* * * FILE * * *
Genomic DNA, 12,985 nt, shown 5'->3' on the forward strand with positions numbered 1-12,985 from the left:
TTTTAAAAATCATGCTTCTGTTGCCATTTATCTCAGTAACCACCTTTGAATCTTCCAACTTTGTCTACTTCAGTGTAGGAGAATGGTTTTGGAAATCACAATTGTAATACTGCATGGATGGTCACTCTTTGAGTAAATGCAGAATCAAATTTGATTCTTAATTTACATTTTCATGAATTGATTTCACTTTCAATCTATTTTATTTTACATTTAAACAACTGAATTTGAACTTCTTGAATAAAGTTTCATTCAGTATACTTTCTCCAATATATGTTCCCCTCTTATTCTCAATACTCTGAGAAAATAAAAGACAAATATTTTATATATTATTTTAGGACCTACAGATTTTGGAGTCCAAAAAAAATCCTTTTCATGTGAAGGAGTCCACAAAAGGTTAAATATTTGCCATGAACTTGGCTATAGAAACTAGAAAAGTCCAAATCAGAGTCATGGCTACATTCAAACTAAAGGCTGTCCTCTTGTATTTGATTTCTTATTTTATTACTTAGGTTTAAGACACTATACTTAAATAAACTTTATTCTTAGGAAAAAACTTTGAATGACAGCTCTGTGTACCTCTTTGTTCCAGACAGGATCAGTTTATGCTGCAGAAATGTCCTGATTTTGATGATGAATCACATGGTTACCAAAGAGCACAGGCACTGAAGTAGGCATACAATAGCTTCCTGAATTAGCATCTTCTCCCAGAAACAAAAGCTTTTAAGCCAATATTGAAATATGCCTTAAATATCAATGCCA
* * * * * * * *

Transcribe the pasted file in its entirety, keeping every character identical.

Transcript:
Genomic DNA, 12,985 nt, shown 5'->3' on the forward strand with positions numbered 1-12,985 from the left:
TTTTAAAAATCATGCTTCTGTTGCCATTTATCTCAGTAACCACCTTTGAATCTTCCAACTTTGTCTACTTCAGTGTAGGAGAATGGTTTTGGAAATCACAATTGTAATACTGCATGGATGGTCACTCTTTGAGTAAATGCAGAATCAAATTTGATTCTTAATTTACATTTTCATGAATTGATTTCACTTTCAATCTATTTTATTTTACATTTAAACAACTGAATTTGAACTTCTTGAATAAAGTTTCATTCAGTATACTTTCTCCAATATATGTTCCCCTCTTATTCTCAATACTCTGAGAAAATAAAAGACAAATATTTTATATATTATTTTAGGACCTACAGATTTTGGAGTCCAAAAAAAATCCTTTTCATGTGAAGGAGTCCACAAAAGGTTAAATATTTGCCATGAACTTGGCTATAGAAACTAGAAAAGTCCAAATCAGAGTCATGGCTACATTCAAACTAAAGGCTGTCCTCTTGTATTTGATTTCTTATTTTATTACTTAGGTTTAAGACACTATACTTAAATAAACTTTATTCTTAGGAAAAAACTTTGAATGACAGCTCTGTGTACCTCTTTGTTCCAGACAGGATCAGTTTATGCTGCAGAAATGTCCTGATTTTGATGATGAATCACATGGTTACCAAAGAGCACAGGCACTGAAGTAGGCATACAATAGCTTCCTGAATTAGCATCTTCTCCCAGAAACAAAAGCTTTTAAGCCAATATTGAAATATGCCTTAAATATCAATGCCA